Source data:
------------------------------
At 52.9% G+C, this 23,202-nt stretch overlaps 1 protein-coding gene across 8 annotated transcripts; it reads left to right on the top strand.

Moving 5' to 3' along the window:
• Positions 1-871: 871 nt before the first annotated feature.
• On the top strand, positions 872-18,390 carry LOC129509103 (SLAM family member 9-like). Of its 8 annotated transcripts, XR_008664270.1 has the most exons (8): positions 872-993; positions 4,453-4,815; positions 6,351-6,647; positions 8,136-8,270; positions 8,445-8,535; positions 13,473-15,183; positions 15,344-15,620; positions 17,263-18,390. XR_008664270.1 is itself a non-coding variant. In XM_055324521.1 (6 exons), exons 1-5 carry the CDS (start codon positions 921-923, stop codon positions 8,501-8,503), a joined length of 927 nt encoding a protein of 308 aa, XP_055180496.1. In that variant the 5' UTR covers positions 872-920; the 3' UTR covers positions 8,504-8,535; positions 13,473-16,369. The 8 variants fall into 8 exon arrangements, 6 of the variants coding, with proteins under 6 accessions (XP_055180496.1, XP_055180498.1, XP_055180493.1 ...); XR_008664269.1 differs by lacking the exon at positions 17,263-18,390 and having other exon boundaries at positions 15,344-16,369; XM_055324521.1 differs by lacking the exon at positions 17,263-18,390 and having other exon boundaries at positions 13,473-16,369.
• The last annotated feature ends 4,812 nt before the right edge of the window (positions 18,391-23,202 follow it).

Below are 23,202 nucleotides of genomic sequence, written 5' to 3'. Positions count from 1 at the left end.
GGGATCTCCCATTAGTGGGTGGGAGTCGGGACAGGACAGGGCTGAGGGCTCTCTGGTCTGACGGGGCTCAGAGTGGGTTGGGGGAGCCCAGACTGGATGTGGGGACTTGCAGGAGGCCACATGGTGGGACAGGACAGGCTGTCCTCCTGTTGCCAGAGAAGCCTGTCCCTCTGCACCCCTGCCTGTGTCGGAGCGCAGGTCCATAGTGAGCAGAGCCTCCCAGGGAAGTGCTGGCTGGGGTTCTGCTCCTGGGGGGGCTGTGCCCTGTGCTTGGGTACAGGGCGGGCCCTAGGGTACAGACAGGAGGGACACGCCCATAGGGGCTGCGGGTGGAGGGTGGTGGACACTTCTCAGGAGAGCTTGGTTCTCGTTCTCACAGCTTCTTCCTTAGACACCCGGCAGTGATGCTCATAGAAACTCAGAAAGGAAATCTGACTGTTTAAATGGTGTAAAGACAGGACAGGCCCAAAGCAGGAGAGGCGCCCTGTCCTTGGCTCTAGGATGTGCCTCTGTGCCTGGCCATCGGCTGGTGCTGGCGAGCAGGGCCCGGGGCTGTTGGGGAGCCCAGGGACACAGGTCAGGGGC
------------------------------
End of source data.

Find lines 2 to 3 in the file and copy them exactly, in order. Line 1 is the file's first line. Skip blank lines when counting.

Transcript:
Moving 5' to 3' along the window:
• Positions 1-871: 871 nt before the first annotated feature.